Tuesday, December 23, 2008

Align America's K-12 Students with International Standards

The sorry state of America’s K-12 public education system is highlighted by how its students fare on the international stage. In math and science, we rank 18th out of 24 industrialized nations. Occasional spikes in PISA test scores only underscore how far we have fallen behind nations like Singapore, Finland and Japan. Our high school dropout rate is a national catastrophe. The symptoms are endless. Even allowing for the tendency to be more pessimistic than what the situation warrants, it is clear that more than financial institutions, what needs urgent overhauling is our public school system. It is perhaps themost critical challenge for the Obama administration.

Recommendations about how to raise the standards of our schools to meet the demands of the 21st century continue to pour forth from various organizations and foundations. Bill Gates, speaking on behalf of the Gates Foundation, acknowledges that small classrooms and breaking up big schools into smaller units didn’t work because a key factor was missing: rigorous accountability. That includes elected school boards, teachers and IT departments. At the center of this is the teachers unions whose main function seem to be to protect teachers at any cost, particularly the incompetent. Gates is a fervent believer in weeding out bad teachers and paying the good ones substantially more than whatthey take home now. He is wary of increased federal intervention in education, which he thinks is fundamentally a state and local matter.

A new report from the National Governors Association, the Council of Chief State School Officers, and Achieve Inc., offers several recommendations for rebuilding America’s public education system. Called “
Benchmarking for Success: Ensuring U.S. Students Receive a World-Class Education,” it lists five steps toward building a globally competitive education system in America.

1. Upgrade state standards by adopting a common core of internationally benchmarked standards in math and language arts for grades K-12.
2. Leverage states’ collective influence to ensure that textbooks, digital media, curricula, and assessments are aligned to internationally benchmarked standards.
3. Revise state policies for recruiting, preparing, developing, and supporting teachers and school leaders to reflect the human capital practices of top-performing nations and states around the world.
4. Hold schools and systems accountable through monitoring, interventions, and support to ensure consistently high performance, drawing upon international best practices.
5. Measure state-level education performance globally by examining student achievement and attainment in an international context to ensure that students are receiving the education they need to compete in the 21st century economy.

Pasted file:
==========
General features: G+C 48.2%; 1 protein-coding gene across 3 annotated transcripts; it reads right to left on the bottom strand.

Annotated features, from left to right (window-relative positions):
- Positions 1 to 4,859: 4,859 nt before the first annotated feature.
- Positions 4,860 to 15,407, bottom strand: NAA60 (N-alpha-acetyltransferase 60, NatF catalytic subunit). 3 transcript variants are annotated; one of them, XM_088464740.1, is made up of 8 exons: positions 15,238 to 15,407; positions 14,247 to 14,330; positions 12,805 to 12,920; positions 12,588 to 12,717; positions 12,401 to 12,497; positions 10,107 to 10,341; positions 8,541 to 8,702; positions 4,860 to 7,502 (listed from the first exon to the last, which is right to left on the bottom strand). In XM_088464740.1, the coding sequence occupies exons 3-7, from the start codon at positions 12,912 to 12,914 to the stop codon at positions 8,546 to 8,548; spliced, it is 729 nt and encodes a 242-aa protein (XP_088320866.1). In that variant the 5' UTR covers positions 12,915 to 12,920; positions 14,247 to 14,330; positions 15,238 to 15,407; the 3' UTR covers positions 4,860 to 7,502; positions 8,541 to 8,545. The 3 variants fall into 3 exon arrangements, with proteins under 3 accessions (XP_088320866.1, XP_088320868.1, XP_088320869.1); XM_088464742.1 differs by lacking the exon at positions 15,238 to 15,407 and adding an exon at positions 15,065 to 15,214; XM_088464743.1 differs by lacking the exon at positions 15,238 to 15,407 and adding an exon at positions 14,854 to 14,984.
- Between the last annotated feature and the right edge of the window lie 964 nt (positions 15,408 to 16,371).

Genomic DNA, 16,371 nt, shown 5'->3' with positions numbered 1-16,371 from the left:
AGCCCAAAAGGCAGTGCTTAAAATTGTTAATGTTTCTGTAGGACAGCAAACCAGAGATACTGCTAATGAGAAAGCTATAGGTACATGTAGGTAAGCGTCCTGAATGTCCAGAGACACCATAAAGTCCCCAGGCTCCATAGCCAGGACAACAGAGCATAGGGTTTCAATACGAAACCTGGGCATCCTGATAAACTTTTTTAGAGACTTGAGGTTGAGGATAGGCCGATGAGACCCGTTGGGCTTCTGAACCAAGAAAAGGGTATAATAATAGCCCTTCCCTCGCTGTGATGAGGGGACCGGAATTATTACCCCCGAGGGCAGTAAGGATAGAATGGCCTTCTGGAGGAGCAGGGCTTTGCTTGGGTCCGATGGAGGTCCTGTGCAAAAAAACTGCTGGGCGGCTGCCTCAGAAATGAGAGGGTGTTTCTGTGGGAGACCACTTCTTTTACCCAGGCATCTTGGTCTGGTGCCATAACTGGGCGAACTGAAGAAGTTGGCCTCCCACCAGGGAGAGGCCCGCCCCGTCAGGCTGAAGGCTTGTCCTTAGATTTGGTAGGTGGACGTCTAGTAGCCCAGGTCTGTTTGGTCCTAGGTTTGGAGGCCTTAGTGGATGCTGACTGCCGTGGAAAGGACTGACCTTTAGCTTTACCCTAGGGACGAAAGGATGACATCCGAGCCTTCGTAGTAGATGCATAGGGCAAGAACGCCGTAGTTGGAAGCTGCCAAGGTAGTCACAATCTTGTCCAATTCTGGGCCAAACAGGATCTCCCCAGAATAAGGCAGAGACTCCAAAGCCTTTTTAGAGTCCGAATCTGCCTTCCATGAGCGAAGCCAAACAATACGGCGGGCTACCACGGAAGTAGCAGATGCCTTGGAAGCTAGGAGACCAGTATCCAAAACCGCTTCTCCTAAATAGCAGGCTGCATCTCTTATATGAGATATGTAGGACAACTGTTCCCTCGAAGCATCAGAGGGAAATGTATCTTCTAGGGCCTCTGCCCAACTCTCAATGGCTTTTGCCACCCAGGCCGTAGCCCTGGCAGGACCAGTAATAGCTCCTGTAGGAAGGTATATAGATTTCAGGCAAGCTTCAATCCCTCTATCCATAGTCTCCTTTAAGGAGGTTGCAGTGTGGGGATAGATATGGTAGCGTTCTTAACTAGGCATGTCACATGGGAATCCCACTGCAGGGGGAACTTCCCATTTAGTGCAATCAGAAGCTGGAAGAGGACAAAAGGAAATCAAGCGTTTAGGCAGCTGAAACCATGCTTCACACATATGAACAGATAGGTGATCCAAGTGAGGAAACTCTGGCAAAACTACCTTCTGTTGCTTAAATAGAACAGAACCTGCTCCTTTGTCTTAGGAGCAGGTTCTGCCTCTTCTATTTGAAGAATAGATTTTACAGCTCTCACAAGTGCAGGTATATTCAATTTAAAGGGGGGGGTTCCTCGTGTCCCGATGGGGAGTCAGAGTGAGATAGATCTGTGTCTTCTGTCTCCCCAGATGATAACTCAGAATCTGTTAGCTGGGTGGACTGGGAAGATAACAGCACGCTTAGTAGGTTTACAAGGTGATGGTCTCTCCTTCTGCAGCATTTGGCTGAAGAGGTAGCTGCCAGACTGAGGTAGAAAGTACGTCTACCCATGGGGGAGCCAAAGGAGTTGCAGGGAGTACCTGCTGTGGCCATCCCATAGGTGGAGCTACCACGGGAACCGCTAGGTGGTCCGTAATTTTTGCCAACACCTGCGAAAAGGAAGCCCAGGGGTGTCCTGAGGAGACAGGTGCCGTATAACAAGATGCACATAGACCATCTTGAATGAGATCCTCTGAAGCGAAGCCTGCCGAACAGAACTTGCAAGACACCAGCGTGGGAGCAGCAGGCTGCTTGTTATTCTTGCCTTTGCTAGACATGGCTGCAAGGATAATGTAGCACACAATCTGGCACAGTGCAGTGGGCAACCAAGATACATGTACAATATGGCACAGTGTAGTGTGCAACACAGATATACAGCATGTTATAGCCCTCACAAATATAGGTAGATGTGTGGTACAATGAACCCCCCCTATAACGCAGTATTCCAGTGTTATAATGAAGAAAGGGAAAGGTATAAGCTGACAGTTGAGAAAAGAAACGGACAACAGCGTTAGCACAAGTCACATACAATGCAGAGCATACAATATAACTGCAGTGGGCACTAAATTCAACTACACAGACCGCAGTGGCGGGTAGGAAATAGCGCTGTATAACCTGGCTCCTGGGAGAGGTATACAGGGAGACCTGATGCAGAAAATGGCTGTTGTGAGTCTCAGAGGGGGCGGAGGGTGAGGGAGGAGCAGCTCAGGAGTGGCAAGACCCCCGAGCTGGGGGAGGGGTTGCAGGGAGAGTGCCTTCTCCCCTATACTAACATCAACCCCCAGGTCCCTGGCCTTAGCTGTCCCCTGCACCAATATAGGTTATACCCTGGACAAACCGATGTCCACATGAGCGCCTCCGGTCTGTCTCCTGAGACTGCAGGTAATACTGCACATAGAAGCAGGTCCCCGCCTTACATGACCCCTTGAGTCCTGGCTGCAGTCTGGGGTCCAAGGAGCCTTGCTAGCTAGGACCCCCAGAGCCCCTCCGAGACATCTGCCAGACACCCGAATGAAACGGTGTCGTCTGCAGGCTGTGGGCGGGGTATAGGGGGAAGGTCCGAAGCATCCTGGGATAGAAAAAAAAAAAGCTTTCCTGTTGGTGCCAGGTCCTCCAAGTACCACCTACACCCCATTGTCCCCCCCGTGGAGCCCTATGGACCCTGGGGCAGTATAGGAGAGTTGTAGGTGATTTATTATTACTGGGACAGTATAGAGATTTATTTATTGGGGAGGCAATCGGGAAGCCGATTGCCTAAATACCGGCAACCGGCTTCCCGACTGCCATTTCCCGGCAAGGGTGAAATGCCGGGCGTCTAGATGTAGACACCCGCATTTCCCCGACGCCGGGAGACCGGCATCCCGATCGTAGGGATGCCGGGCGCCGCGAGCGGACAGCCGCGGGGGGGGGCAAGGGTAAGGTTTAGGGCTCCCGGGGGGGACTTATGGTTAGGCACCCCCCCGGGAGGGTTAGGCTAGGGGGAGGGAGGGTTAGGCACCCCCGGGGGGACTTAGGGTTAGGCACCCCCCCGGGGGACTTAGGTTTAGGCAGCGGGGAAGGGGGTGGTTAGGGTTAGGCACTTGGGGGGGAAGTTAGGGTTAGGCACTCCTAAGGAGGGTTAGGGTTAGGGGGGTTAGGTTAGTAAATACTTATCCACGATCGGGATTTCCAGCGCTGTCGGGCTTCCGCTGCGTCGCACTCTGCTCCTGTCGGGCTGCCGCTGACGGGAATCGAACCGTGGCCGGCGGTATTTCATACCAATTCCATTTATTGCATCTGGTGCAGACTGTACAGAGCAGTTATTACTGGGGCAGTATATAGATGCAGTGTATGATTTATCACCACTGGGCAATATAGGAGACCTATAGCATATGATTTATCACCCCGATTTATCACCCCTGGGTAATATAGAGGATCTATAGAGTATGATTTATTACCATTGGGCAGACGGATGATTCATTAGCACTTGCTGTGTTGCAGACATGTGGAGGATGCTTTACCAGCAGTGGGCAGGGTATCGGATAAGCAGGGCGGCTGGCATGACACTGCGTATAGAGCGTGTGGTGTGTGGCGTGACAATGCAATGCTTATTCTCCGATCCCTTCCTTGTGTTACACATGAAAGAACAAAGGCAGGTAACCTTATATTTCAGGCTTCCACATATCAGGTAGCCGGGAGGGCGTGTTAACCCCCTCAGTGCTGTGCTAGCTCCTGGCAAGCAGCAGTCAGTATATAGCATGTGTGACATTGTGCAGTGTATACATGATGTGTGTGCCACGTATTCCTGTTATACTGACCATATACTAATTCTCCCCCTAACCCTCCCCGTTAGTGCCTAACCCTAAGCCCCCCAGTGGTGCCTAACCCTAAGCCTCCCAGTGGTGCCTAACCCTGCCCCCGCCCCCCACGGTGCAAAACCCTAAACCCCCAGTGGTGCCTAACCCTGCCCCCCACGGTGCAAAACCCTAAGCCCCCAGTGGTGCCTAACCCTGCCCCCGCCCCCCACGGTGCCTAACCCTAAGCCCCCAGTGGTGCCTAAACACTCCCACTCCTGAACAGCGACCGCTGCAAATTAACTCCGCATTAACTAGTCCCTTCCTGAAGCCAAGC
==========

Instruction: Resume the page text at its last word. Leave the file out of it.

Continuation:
This is the most detailed report I have seen where performance of American students have been tied to the performance of international students. It is a recognition that we must have the humility to borrow from countries like Finland and Singapore whose educational practices continue to pay enormous educational, economic and social dividends for them. We know what these practices are: Attract the best and the brightest to the teaching profession by training them extensively and rewarding them with high pay, track teacher and student performances rigorously and ruthlessly and take proactive actions where necessary, and never let politics trump accountability and high standards. Not really secrets, are they?

Achieving a common academic standard is a most daunting challenge. As Lou Gerstner, an educator and former chairman of IBM, has pointed out, there are over 15,000 school districts in America, each with its own standards, curriculum, teacher selection, classroom rules and so on.

Can the recommendations of the governors be implemented? The question is: Who can take on the bruising battle with conflicting interest groups and entrenched mindsets that cannot see beyond the next curve in the road? The federal government can go just so far. “No Child Left Behind” has been manipulated beyond recognition in many states. The bar for academic performance has been shamelessly lowered to allow school administrators to claim that their woefully unprepared wards are moving forward and not being left behind. States are in the grips of boards and unions and any call for changes get mired in endless debates and deliberations. (Hence the success of charter schools).

It really is up to the American people. Where there is a will, there is a way. This spirit has guided Americans for more than two centuries, particularly during difficult times. The critical mass is there. Can the Obama administration be the catalyst for bringing about fundamental changes in our K-12 public education system? Unless something goes terribly awry, I believe it can.

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